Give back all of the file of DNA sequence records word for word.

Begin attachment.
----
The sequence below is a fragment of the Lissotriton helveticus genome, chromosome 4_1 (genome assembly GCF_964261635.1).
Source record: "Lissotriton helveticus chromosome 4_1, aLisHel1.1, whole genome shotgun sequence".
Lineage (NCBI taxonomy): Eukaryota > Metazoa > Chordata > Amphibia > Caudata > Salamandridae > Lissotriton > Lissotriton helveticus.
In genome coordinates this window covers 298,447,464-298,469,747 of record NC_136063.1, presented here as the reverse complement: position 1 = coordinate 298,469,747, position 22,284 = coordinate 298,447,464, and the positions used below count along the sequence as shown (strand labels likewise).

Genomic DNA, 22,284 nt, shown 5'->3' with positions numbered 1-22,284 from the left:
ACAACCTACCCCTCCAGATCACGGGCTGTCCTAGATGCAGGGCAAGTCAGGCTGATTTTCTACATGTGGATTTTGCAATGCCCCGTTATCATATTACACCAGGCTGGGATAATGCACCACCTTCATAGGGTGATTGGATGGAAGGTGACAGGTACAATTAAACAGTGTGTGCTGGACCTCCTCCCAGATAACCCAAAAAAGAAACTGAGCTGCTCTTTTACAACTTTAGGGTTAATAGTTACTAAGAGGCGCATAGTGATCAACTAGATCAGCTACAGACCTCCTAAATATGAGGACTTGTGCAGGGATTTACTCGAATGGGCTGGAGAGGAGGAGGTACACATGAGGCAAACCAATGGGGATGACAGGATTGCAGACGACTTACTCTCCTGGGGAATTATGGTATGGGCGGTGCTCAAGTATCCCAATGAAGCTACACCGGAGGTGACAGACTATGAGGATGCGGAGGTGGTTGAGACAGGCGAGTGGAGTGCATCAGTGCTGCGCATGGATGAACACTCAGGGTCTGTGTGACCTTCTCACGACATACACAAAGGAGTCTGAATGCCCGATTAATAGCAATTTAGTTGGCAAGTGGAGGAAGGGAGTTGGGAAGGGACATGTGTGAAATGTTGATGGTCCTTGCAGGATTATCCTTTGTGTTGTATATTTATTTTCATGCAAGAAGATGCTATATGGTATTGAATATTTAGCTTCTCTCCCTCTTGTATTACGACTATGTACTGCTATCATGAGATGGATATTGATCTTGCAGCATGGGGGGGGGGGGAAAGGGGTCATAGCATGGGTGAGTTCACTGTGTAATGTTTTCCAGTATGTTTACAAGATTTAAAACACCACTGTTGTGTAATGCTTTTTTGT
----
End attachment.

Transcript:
The sequence below is a fragment of the Lissotriton helveticus genome, chromosome 4_1 (genome assembly GCF_964261635.1).
Source record: "Lissotriton helveticus chromosome 4_1, aLisHel1.1, whole genome shotgun sequence".
Lineage (NCBI taxonomy): Eukaryota > Metazoa > Chordata > Amphibia > Caudata > Salamandridae > Lissotriton > Lissotriton helveticus.
In genome coordinates this window covers 298,447,464-298,469,747 of record NC_136063.1, presented here as the reverse complement: position 1 = coordinate 298,469,747, position 22,284 = coordinate 298,447,464, and the positions used below count along the sequence as shown (strand labels likewise).

Genomic DNA, 22,284 nt, shown 5'->3' with positions numbered 1-22,284 from the left:
ACAACCTACCCCTCCAGATCACGGGCTGTCCTAGATGCAGGGCAAGTCAGGCTGATTTTCTACATGTGGATTTTGCAATGCCCCGTTATCATATTACACCAGGCTGGGATAATGCACCACCTTCATAGGGTGATTGGATGGAAGGTGACAGGTACAATTAAACAGTGTGTGCTGGACCTCCTCCCAGATAACCCAAAAAAGAAACTGAGCTGCTCTTTTACAACTTTAGGGTTAATAGTTACTAAGAGGCGCATAGTGATCAACTAGATCAGCTACAGACCTCCTAAATATGAGGACTTGTGCAGGGATTTACTCGAATGGGCTGGAGAGGAGGAGGTACACATGAGGCAAACCAATGGGGATGACAGGATTGCAGACGACTTACTCTCCTGGGGAATTATGGTATGGGCGGTGCTCAAGTATCCCAATGAAGCTACACCGGAGGTGACAGACTATGAGGATGCGGAGGTGGTTGAGACAGGCGAGTGGAGTGCATCAGTGCTGCGCATGGATGAACACTCAGGGTCTGTGTGACCTTCTCACGACATACACAAAGGAGTCTGAATGCCCGATTAATAGCAATTTAGTTGGCAAGTGGAGGAAGGGAGTTGGGAAGGGACATGTGTGAAATGTTGATGGTCCTTGCAGGATTATCCTTTGTGTTGTATATTTATTTTCATGCAAGAAGATGCTATATGGTATTGAATATTTAGCTTCTCTCCCTCTTGTATTACGACTATGTACTGCTATCATGAGATGGATATTGATCTTGCAGCATGGGGGGGGGGGGAAAGGGGTCATAGCATGGGTGAGTTCACTGTGTAATGTTTTCCAGTATGTTTACAAGATTTAAAACACCACTGTTGTGTAATGCTTTTTTGT